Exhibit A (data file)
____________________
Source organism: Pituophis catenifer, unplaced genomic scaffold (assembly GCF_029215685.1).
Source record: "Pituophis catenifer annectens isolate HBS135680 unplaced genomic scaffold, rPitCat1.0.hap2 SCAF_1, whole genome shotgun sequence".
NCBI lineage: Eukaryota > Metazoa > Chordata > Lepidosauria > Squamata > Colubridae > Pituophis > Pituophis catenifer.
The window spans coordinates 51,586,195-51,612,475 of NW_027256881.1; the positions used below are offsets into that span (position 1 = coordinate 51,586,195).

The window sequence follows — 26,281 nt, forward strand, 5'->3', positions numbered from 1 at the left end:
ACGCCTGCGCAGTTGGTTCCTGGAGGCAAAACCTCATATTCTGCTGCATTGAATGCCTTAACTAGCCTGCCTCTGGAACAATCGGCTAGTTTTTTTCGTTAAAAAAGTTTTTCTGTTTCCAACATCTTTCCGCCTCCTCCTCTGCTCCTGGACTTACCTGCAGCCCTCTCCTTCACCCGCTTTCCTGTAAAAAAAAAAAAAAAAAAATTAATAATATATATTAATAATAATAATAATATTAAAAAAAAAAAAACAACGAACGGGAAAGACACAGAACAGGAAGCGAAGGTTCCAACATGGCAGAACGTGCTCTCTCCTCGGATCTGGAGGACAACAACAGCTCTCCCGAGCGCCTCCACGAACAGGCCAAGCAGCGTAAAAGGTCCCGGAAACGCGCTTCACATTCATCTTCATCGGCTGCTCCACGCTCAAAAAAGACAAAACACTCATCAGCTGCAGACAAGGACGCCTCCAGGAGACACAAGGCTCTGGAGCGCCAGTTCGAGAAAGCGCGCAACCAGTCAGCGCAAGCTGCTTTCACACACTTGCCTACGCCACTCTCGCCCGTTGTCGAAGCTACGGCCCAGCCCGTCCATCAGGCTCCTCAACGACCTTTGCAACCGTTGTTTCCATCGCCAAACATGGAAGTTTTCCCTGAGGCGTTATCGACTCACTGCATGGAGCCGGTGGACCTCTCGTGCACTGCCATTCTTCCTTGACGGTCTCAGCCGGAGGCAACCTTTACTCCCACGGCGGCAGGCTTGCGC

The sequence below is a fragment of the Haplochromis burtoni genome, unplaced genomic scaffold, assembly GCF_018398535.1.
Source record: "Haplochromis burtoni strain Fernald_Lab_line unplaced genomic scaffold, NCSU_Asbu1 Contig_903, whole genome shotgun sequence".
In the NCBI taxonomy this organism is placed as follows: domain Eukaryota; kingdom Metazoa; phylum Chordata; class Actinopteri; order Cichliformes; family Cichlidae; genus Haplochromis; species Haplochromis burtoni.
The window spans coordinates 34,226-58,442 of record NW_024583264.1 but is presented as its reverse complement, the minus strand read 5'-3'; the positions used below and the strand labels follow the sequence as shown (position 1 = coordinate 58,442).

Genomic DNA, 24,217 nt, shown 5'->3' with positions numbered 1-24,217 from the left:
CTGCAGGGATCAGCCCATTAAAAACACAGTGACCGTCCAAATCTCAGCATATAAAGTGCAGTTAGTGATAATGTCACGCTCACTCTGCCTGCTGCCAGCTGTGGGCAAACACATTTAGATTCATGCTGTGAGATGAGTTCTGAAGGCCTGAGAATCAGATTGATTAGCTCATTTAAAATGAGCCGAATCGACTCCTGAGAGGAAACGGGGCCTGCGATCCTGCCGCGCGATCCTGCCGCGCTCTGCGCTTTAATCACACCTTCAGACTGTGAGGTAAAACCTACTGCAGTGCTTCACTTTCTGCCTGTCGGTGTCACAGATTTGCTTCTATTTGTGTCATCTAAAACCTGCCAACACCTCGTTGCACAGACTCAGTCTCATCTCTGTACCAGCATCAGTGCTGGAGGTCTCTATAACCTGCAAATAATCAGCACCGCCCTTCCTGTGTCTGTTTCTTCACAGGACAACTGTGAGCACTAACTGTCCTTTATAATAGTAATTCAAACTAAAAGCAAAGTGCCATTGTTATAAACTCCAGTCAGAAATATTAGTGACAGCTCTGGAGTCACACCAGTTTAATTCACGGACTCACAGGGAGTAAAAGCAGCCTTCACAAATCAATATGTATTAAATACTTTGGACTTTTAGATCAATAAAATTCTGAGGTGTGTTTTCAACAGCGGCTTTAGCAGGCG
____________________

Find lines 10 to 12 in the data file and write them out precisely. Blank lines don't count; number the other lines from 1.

The window spans coordinates 34,226-58,442 of record NW_024583264.1 but is presented as its reverse complement, the minus strand read 5'-3'; the positions used below and the strand labels follow the sequence as shown (position 1 = coordinate 58,442).

Genomic DNA, 24,217 nt, shown 5'->3' with positions numbered 1-24,217 from the left:
CTGCAGGGATCAGCCCATTAAAAACACAGTGACCGTCCAAATCTCAGCATATAAAGTGCAGTTAGTGATAATGTCACGCTCACTCTGCCTGCTGCCAGCTGTGGGCAAACACATTTAGATTCATGCTGTGAGATGAGTTCTGAAGGCCTGAGAATCAGATTGATTAGCTCATTTAAAATGAGCCGAATCGACTCCTGAGAGGAAACGGGGCCTGCGATCCTGCCGCGCGATCCTGCCGCGCTCTGCGCTTTAATCACACCTTCAGACTGTGAGGTAAAACCTACTGCAGTGCTTCACTTTCTGCCTGTCGGTGTCACAGATTTGCTTCTATTTGTGTCATCTAAAACCTGCCAACACCTCGTTGCACAGACTCAGTCTCATCTCTGTACCAGCATCAGTGCTGGAGGTCTCTATAACCTGCAAATAATCAGCACCGCCCTTCCTGTGTCTGTTTCTTCACAGGACAACTGTGAGCACTAACTGTCCTTTATAATAGTAATTCAAACTAAAAGCAAAGTGCCATTGTTATAAACTCCAGTCAGAAATATTAGTGACAGCTCTGGAGTCACACCAGTTTAATTCACGGACTCACAGGGAGTAAAAGCAGCCTTCACAAATCAATATGTATTAAATACTTTGGACTTTTAGATCAATAAAATTCTGAGGTGTGTTTTCAACAGCGGCTTTAGCAGGCG